Mutual funds pool many investors’ money to purchase a basket of investments. A mutual fund might provide you with exposure to the performance of 30, 300 or 3,000 stocks. Or it might invest you in bonds, real estate or other assets–or even a blend of stocks and these other assets.

Here’s the benefit: Let’s say a company represented by one of the stocks in the mutual fund’s portfolio goes bankrupt, and the stock goes to zero. If you had all of your money invested in that stock, you would lose all of your investment.

But by diversifying your risk across, say, hundreds of stocks in that mutual fund, you’re likely to only lose a small fraction of your investment–and in fact, the other stocks might perform so well that the impact of the bankruptcy is entirely erased!

Most mutual funds are “actively managed,” which means there is a single fund manager or a team of fund managers making investment decisions.

You can also benefit from the wisdom of expert fund managers. If you’re underage, you can have an adult open you an investment account for minors to buy shares in these investments.

You’ll also be able to buy other investments in this account as well, not just mutual funds. Consider opening a joint brokerage account with a company like Greenlight (covered more below).

→ Invest in ETFs

Exchange-traded funds accomplish a similar goal as

Exchange-traded funds accomplish a similar goal as mutual funds: providing instant diversification. But they have a few differences.

For one, mutual funds cost the same no matter what time of the trading session you order them. Their prices only change once per weekday: after the close of regular trading hours.

However, exchange-traded funds, as the name suggests, trade on exchanges just like stocks, and so their prices change all throughout the day.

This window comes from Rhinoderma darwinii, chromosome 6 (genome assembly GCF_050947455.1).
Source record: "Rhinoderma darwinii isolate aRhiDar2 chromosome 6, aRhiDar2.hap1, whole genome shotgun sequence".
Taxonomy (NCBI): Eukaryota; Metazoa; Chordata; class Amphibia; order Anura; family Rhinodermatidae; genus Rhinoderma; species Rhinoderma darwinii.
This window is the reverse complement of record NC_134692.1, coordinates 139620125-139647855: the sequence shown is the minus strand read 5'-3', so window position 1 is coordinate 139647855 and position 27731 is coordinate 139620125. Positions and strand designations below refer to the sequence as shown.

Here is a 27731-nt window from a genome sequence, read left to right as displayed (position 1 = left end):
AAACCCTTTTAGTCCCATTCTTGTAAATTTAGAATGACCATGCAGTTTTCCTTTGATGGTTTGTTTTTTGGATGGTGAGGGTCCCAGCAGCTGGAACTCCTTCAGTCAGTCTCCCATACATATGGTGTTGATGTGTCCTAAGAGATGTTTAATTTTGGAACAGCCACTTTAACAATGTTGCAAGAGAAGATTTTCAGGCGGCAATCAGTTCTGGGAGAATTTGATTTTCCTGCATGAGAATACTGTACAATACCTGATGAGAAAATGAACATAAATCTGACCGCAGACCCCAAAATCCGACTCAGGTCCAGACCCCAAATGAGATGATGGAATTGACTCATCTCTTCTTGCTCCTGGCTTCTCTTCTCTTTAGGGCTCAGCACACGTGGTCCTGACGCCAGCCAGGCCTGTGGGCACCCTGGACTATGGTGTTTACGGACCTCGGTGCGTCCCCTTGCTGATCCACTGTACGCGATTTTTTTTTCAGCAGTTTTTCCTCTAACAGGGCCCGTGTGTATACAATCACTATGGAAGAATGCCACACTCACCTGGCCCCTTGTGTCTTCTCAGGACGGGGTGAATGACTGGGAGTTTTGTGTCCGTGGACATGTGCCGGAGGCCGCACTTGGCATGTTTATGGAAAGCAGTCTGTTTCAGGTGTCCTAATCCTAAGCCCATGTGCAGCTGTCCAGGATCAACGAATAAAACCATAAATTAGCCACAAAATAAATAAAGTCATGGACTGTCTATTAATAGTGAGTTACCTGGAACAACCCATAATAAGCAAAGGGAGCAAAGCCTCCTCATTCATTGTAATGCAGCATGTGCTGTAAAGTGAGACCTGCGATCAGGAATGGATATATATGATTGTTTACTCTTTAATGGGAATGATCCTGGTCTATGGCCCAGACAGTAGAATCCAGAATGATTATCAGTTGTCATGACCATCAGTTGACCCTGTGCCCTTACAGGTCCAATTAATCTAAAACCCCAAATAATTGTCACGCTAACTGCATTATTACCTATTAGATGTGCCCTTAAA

While many mutual funds have a number of share classes with varying annual expenses, sales fees and investment minimums, ETFs don’t–an ETF has the same expenses for everyone, no matter where you invest in it, and the investment minimum is the price of one share. (Or, if you use a micro-investing app that offers fractional share investing, you can buy for as little as one dollar!)

Also, the vast majority of ETFs tend to be index funds, which means that rather than being managed by an individual or a team of humans, the fund instead automatically tracks a rules-based index (like, say, the S&P 500 or Dow Jones Industrial Average) by investing in the stocks that make up that index.

Because there are no managers to pay, index funds tend to be cheaper than their actively managed counterparts–meaning you keep more of your returns. (Note: Indexed mutual funds exist, too, but as a rule, a much higher percentage of ETFs are indexed.)

One low-maintenance yet effective long-term investing strategy relies heavily on exchange-traded funds.

These help defray risk by providing instant diversification, charge lower annual fees on average than mutual funds, and offer a wealth of strategies that mutual funds can’t match.

Also like stocks, ETFs can pay dividends, and you can compound both the fund returns and the income over the long haul–another great feature that makes them such a great investment option for teenagers.

(Tax tip: These dividends often count as qualified dividends, which generally are taxed at a lower rate than ordinary income!)

And remember: ETFs are typically every bit as “liquid” as stocks, meaning they’re very easy to sell when you’ve reached your predetermined savings goal.

(Another tax tip: If you sell ETFs–or stocks, mutual funds and other types of investment vehicles, for that matter–within a taxable brokerage account, you could be on the hook for capital gains taxes. Or, if you’ve had a bad year and are selling at a loss, you could actually save on your taxes!)